Policy institute researcher discusses findings
OKMULGEE, Oklahoma — Native Americans made up 1.7 percent of the United States population according to the most recent U.S. census in 2010. But this group reportedly can still sway elections with around five million eligible voters.
“They have the ability to influence close races across the country but according to research from the think tank Demos, the most consistent five to 14 percentage point turnout gaps between Native people and other American citizens,” Center for American Progress Research Associate Connor Maxwell said in a ‘Mvskoke Radio’ interview with Gary Fife.
CAP self-identifies as a non-partisan policy institute and advocacy organization.
Maxwell said his article on improving Native American voter participation released this summer, was a combination of work by his organization and others like the public policy organization Demos and the National Congress of American Indians.
The piece lists five ways to increase Native voter participation which are: expand voter registration opportunities, remove language barriers, eliminate strict voter ID laws, expand the use of satellite polling stations, and reform mandatory vote-by-mail policies.
“So this isn’t just bad for American democracy, it’s also bad for Native communities,” he said. “If they don’t have the opportunity to make their voices heard, then they don’t have the opportunity to choose who is representing them in public office.”
Maxwell said some previous obstacles that have been overcome still cause voter apathy among Natives.
“It hasn’t exactly been fair to them and you know, Native people were only granted full citizenship in 1924 and that’s less than 100 years ago,” he said.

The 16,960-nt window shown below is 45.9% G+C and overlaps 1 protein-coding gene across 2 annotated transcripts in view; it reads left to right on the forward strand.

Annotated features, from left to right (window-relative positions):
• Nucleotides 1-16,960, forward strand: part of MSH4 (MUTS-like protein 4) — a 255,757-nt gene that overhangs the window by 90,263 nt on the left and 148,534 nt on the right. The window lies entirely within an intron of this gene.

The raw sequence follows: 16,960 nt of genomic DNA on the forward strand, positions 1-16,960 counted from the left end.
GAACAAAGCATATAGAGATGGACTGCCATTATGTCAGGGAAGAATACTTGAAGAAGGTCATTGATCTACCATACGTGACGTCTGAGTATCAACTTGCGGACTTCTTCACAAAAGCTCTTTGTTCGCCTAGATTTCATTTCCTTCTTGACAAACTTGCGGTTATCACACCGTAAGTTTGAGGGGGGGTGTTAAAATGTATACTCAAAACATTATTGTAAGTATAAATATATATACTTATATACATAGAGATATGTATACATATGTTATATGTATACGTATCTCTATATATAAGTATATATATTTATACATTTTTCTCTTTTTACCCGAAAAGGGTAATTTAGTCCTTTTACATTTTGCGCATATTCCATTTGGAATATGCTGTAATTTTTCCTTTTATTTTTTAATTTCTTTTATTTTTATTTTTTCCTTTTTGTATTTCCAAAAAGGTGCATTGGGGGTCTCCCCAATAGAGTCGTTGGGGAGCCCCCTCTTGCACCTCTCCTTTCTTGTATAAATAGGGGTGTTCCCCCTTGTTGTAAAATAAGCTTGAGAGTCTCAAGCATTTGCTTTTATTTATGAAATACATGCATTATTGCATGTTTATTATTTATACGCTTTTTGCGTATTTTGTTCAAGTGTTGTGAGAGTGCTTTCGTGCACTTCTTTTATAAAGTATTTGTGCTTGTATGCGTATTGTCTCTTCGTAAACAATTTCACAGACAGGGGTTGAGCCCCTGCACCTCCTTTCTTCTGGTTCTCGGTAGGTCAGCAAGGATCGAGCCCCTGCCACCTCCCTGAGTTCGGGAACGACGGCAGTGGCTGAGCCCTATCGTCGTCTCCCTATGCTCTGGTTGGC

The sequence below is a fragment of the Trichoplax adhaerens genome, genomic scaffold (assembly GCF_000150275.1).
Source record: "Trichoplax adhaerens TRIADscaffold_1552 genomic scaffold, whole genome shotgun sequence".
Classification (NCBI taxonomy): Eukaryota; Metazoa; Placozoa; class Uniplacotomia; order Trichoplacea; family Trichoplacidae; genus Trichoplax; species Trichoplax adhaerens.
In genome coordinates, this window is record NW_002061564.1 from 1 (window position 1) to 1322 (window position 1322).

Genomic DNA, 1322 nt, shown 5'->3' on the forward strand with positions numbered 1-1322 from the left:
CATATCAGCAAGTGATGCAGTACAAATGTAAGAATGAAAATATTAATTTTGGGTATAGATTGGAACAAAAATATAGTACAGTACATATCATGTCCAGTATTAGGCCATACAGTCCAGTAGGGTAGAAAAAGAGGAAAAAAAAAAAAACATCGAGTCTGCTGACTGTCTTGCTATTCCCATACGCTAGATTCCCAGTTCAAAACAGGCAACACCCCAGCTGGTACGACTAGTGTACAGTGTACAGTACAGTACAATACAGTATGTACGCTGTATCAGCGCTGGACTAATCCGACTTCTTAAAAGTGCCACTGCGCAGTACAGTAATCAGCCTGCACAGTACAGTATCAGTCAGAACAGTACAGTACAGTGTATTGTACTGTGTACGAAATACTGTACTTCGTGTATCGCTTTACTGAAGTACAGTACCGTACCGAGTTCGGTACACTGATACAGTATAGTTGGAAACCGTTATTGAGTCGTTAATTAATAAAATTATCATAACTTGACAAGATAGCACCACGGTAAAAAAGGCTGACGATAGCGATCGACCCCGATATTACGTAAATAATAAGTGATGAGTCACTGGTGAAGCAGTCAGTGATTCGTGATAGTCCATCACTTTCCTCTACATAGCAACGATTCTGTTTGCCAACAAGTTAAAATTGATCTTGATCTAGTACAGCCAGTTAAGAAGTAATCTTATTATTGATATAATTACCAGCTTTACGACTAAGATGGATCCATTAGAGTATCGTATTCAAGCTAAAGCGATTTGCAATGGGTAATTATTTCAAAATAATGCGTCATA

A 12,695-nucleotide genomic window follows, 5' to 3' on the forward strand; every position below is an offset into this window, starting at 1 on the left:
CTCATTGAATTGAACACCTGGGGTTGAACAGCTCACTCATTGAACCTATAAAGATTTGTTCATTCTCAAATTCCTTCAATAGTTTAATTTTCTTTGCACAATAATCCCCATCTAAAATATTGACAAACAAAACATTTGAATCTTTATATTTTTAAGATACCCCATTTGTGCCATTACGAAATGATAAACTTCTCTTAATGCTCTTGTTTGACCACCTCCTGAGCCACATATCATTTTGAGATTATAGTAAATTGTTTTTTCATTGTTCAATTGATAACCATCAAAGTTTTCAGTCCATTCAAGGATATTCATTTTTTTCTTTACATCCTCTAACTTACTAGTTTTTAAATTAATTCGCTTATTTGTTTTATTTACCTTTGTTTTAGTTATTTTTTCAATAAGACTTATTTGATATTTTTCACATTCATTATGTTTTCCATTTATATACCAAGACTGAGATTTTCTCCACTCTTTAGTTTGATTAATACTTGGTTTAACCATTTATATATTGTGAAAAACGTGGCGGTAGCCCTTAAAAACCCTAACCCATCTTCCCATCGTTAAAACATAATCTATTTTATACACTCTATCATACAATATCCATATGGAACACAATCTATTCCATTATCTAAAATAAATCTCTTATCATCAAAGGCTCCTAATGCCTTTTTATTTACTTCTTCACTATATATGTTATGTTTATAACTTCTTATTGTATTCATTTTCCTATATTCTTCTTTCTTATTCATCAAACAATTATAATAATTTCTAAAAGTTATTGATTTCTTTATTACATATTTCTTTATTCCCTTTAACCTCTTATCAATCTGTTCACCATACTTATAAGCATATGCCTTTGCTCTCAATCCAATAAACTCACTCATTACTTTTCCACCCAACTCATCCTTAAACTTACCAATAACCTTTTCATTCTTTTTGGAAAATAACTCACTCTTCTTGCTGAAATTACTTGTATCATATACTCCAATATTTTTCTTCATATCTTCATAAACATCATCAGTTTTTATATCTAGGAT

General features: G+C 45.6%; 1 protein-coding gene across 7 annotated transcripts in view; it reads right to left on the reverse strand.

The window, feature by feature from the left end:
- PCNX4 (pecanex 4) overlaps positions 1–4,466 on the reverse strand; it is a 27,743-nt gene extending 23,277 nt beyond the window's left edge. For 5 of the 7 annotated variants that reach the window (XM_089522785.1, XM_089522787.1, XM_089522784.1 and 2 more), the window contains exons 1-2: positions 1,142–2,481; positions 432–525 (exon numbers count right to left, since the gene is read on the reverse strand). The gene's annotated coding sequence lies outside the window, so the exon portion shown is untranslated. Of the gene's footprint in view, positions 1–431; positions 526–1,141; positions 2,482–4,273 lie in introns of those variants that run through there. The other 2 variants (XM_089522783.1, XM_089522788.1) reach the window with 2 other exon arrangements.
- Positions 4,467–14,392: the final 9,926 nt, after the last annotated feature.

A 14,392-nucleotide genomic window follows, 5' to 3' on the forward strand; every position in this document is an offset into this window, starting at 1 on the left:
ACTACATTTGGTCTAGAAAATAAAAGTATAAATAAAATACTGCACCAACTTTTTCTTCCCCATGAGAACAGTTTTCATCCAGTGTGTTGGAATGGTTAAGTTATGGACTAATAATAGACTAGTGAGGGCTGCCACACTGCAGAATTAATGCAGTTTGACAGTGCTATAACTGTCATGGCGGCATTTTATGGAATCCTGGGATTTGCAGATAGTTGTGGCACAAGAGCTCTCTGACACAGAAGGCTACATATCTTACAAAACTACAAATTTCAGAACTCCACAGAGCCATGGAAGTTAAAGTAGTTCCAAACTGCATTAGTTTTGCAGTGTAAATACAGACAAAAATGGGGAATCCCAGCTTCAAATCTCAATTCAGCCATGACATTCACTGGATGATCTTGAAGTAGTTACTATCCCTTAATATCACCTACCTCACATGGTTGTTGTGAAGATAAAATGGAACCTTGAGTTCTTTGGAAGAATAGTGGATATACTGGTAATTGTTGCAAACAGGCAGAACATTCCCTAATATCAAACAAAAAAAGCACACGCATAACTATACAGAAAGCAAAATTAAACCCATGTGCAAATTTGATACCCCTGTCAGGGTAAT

He said the current five areas in need of improvement represent some intentional efforts to disenfranchise voters.
“There are lawmakers that stick provisions in these bills with the idea that this will prevent lower income people, young people, people of color, Native people, from accessing the ballot box,” he said.
Voter registration opportunities
Maxwell’s first suggestion to increase these opportunities is offering preregistration for 16 and 17-year-olds. He said they could sign a document of intent and then go straight to the polls during the next election after turning 18.
“Preregistration is a proven method of increasing turnout among young people,” he said.
According to a 2016 Duke University study, preregistration can cause an average participation increase of 2 to 13 percent.
In an online article by the National Conference of State Legislatures, some potential challenges for implementing preregistration are: cost, with Colorado spending over $570,000; identification, since some minors do not have driver’s licenses; and confidentiality of minors’ information on public lists.
The March 2018 NCSL article lists 22 states, plus D.C. that offer some form of preregistration.
He said same-day registration at the polls is another effective method along with voter registration that is automatic while filling out forms at official institutions such as Social Security offices.
“Because so often, voters decide at the last minute that they want to get involved, and they might have missed their chance to register,” Maxwell said.
Maxwell said Section 203 of the Voting Rights Act requires certain language minority speakers receive assistance at the polls, but the law is not fully enforced in many areas.
“It’s a huge problem in Alaska. It’s a big problem in certain counties in Arizona,” he said. “The Yupik, the people actually have to sue the state of Alaska in federal court in order to get assistance in just translating ballots.”
He said the problem disproportionately affects older Native first language speakers, and they may have trouble reading and writing in English or understanding the wording of a ballot initiative.
“In America, where there is no official language, people should not be denied their most fundamental right,” Maxwell said.
Voter ID laws
Maxwell said there has been a trend of implementing strict voter ID laws in a stated effort to prevent fraud.
“ ‘If we don’t have any way to confirm that you are who you are, you might go vote in every precinct across Oklahoma,’ ” he said.